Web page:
You can add other accounts to the People app to get your contact lists from places like Yahoo, GMail, Facebook and even Skype. Microsoft’s reaching pretty far with this one, so I do wonder if future changes to the APIs for these services might break compatibility in the future. Google in particular would be open to doing such a thing.


The calendar app is much the same. You can add in your GMail calendar here if you want, and it works properly. The customisation options are limited, and you can’t choose a dark theme, which is odd. Clicking on the mail icon will either launch Mail or whichever other e-mail application you’ve chosen to be the default.


Here’s the mail app in the reading pane, enlarged to full-screen. Mail has some issues left over from earlier builds as well, in particular not being able to show some images embedded into e-mails, which include a few signatures that I’ve seen so far. Its not a deal-breaker, but it is annoying, and I hope that its solved eventually.

Because the Mail app also allows for using multiple accounts, you can also add in any other mail account here, and switching between them is done through the menu on the left. One feature that I’d love to see in the future is a unified inbox, and Microsoft is well on their way to making that happen with future promised changes to Mail on the desktop and phone.


Composing e-mails is just as simple as it was in Windows 8 and 8.1 with their respective Mail apps. Pictures, attachments, HTML tables and links can all be added into the body of the e-mail, but photos get added into the mail at their default size – you’ll need to use the resize option or the drag handles to scale them down somewhat.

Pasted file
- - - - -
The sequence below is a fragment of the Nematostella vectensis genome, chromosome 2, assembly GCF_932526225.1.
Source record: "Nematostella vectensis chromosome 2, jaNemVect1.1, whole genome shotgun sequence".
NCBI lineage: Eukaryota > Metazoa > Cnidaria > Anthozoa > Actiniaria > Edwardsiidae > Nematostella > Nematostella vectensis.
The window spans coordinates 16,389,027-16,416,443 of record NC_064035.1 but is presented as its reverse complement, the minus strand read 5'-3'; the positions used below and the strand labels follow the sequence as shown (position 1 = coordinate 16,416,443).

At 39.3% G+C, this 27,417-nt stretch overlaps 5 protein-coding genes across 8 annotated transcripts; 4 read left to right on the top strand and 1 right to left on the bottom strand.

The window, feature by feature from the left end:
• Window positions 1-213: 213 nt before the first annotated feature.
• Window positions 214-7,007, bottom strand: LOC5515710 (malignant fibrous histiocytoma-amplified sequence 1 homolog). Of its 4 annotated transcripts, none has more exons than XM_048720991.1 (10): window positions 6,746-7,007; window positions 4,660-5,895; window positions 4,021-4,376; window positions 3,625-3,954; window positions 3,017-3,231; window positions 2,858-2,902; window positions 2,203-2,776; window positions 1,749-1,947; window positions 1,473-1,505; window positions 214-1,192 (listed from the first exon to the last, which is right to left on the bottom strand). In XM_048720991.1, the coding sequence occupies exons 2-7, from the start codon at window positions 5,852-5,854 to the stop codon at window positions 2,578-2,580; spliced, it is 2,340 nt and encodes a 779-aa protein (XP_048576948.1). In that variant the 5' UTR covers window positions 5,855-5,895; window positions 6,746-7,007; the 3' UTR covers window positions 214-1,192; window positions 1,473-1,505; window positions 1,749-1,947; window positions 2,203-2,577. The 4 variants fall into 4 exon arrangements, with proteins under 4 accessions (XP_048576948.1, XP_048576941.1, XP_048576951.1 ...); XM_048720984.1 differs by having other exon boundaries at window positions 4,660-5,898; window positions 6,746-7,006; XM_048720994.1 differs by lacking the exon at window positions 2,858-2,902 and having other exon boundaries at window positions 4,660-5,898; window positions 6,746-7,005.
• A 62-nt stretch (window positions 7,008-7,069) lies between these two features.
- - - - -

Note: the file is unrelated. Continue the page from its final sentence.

The Maps app looked good already on Windows 8.1, and it looks good here too. You have the option to search for local restaurants and other features, as well as bring up driving directions and a favourites menu. My hunch is that the latter two plug into the Here suite on Windows Phone, so that you can push driving directions to your phone for use later when making your way to your destination, but we’ll probably only see that with the launch of Windows Phone 10.


Searching for local features and places works just fine, even though I don’t have Cortana or online search enabled. In the future, just searching for a place through the Start menu should also show a suggestion to use Maps to find out more details about it.

Maps also have the unique ability, just like Here maps, to download offline maps for use when you’re on the road, away from an internet connection but within reach of a GPS signal. The map for South Africa is just 238MB in size. Offline maps are available for 54 countries in Africa, 25 countries in Asia, three countries in Australia/Oceania, 48 countries in Europe, 21 countries in North and Central America, and 12 countries in South America.

The map pack (hehehe) for all 50 US States is the largest of the bunch at 4.22GB, and China ranks in second at 2.87GB, while Canada comes in at a close third with 1.62GB. Of the notable countries missing, Japan does not appear in the Asian groups, and Russia’s map database is run by GLONASS, which does not supply the Here Maps database with its data. If you set your region and language to Russian, though, that may give you the option to use maps with GLONASS data. I wouldn’t be surprised if it doesn’t, though.

That’s all for now! We’ll have our last installment on Windows 10 in beta tomorrow. Windows 10 launches on 29 July 2015 for Windows Insiders and those of you who’ve reserved their upgrade copy, and a fully packaged product launch is expected around the end of August 2015.

Jump to our other stories in this series!

Avengers: Endgame banks $1.2 billion in its opening weekend